Control is the key to Messenger Kids. Kids’ names don’t show up in searches of Messenger users. Once parents create an account, they get to decide whom their children are able to talk to. Parents can add friends and family they’re personally connected with–and those users’ kids, if they’re on Messenger Kids–to their offspring’s list of approved chat friends. 


Conversations within Messenger Kids are monitored, and should the app’s artificial intelligence detect an inappropriate word or image it won’t be sent. Kids can also report activity they find inappropriate or hurtful, a move that will also send a note to parents letting them know there was an incident such as “Sally reported Bobby.”

The Most Liked Tweet on Twitter EVER

Donald Trump’s use of Twitter has certainly put that social media platform front and center this year. Curious about what tweets were the most liked or the most retweeted tweets of 2017 (so far)? Take a look at In 2017, Barack Obama beat Donald Trump . . . at retweets from The Washington Post to see the top ten in each category. The most popular tweet of all time?  “No one is born hating another person because of the color of his skin or his background or his religion..." from Barack Obama.

Snapchat Takes Aim at Misinformation

Snapchat is taking aim at misinformation with some unconventional changes to the design of the app (which for many parents is an app that has been associated with cyberbullying and sexting in the past). While the app will still initially open to the phone camera, allowing users to make and share photos that disappear with friends, the new design will try to separate personal (social) side of the app from what is produced by outside media sources. The media part will also be vetted and approved by Snap, the parent company, by humans, not by algorithms. The use of human curators will allow Snapchat to also program content to make sure that users’ preferences are not keeping them from seeing a wide array of opinions and ideas. In addition to winnowing out fake news, this may keep Snapchat from becoming a place that reinforces narrow sets of thinking. This approach is in contrast to Facebook and Google, who have not vetted much of the hate speech, fake news, and even disturbing videos aimed at children that has been proliferated on those platforms over time.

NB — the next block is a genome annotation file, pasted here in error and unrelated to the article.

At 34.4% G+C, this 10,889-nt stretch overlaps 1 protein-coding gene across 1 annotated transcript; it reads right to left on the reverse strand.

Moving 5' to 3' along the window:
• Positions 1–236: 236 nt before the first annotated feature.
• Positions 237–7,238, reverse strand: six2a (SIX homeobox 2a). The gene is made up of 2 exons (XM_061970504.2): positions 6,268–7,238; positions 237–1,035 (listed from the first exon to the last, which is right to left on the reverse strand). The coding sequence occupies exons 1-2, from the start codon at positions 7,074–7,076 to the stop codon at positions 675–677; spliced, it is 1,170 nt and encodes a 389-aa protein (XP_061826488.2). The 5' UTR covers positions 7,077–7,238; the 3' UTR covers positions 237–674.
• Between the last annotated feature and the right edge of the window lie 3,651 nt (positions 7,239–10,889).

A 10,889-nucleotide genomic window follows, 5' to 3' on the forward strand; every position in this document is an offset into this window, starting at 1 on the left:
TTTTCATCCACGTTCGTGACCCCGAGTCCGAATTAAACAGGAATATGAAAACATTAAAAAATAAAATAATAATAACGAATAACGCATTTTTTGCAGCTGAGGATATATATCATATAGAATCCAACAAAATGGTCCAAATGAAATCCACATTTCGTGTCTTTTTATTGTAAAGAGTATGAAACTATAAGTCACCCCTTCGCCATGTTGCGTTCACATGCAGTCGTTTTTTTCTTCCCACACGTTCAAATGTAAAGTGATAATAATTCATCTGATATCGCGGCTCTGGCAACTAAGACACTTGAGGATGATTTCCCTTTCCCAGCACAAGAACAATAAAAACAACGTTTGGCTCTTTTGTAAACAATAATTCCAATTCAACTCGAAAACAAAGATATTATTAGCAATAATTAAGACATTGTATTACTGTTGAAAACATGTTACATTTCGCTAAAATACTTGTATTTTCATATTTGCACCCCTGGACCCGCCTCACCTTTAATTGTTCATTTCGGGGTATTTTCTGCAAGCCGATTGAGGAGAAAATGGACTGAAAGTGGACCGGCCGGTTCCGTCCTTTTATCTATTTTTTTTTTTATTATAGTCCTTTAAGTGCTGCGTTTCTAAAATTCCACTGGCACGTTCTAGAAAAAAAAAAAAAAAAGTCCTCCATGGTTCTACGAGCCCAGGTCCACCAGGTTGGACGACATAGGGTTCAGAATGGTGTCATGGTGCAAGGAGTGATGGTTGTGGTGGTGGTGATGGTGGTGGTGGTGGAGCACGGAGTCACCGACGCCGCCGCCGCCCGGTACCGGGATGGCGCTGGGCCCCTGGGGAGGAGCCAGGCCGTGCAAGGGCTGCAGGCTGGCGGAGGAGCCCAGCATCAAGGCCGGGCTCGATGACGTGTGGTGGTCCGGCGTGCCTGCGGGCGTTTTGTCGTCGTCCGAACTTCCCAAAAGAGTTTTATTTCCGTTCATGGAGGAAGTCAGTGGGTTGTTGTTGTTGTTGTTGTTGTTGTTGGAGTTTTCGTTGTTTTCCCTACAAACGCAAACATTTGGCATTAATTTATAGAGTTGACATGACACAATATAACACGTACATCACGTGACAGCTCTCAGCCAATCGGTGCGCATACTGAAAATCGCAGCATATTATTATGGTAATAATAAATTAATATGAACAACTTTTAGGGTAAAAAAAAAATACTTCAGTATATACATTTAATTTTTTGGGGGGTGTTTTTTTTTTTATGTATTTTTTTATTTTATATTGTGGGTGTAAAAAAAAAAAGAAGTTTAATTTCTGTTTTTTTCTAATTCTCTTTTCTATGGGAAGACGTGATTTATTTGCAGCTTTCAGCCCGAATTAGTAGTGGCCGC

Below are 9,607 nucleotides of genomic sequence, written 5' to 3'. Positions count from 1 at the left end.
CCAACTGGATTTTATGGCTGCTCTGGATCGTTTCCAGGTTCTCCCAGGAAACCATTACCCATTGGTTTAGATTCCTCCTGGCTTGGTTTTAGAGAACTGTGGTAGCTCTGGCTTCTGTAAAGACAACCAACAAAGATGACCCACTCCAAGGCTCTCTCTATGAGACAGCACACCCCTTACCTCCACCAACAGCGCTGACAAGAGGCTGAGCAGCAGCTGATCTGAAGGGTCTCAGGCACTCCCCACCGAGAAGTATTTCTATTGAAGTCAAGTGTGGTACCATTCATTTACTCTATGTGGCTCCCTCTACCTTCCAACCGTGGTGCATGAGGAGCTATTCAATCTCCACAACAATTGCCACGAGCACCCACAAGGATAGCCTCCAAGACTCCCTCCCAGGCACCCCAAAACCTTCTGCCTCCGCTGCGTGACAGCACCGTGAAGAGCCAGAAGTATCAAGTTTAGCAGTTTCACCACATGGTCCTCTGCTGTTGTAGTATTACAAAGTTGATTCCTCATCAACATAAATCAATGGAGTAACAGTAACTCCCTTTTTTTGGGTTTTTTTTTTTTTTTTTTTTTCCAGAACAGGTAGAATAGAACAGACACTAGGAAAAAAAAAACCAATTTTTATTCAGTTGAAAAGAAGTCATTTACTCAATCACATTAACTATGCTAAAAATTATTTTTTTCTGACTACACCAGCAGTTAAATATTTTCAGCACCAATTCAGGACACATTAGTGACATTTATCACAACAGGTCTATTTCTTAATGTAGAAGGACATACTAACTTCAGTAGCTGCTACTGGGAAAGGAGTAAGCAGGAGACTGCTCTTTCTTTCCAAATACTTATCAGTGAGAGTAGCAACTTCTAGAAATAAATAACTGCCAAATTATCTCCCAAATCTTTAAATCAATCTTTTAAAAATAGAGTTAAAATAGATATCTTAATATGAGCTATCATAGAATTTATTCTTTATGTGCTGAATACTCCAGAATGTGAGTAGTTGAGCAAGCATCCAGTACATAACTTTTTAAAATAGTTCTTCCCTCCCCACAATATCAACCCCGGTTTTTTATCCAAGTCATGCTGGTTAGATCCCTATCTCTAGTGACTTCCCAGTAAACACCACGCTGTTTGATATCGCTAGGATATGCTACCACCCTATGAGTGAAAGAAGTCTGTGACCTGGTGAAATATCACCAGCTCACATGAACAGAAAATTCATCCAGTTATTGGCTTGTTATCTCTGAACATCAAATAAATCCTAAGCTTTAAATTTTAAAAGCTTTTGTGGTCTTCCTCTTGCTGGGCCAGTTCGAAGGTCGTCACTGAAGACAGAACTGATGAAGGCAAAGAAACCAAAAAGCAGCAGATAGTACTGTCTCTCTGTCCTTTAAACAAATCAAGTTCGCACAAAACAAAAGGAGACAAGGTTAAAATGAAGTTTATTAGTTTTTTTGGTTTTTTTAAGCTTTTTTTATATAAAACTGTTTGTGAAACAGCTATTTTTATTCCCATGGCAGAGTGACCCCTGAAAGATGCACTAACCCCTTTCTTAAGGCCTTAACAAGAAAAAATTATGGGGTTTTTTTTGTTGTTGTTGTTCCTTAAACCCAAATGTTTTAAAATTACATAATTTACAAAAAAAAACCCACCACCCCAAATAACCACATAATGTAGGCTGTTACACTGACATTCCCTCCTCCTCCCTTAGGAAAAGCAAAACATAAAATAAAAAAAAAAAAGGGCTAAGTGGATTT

Apple Support Now Has Its Own YouTube Channel

Apple is expanding its social media outreach. The company has just launched a new YouTube channel to teach people how to use their Apple devices, like the iPhone and iPad, via video tutorials. The first set of videos focus on common and fairly simple tasks, like taking screenshots, adding attachments to email, deleting photos, changing the wallpaper and more. The videos are short, with most around the minute-and-a-half mark, and the longest being two minutes. They also include English captions for accessibility, and are formatted with instructions on the left with a demo on the device to the right.

Increased Screen Time Suggests Correlation to Surge in Suicide Rate

A new study by the Centers for Disease Control and Prevention suggest that an increase in suicide rates among U.S. teens occurred at the same time social media use surged between 2010 and 2015. Recent teen suicides are being blamed on cyberbullying and social media posts that depict "nothing but perfect" lives.  Experts say there is a tendency to discount the connection between teen suicides, depression and social media as just the usual “adult” opposition to the latest trends for young people, like television or rock and roll for previous generations. Experts warn that with its immediacy, anonymity, and potential for bullying, social media has a unique potential for causing real harm.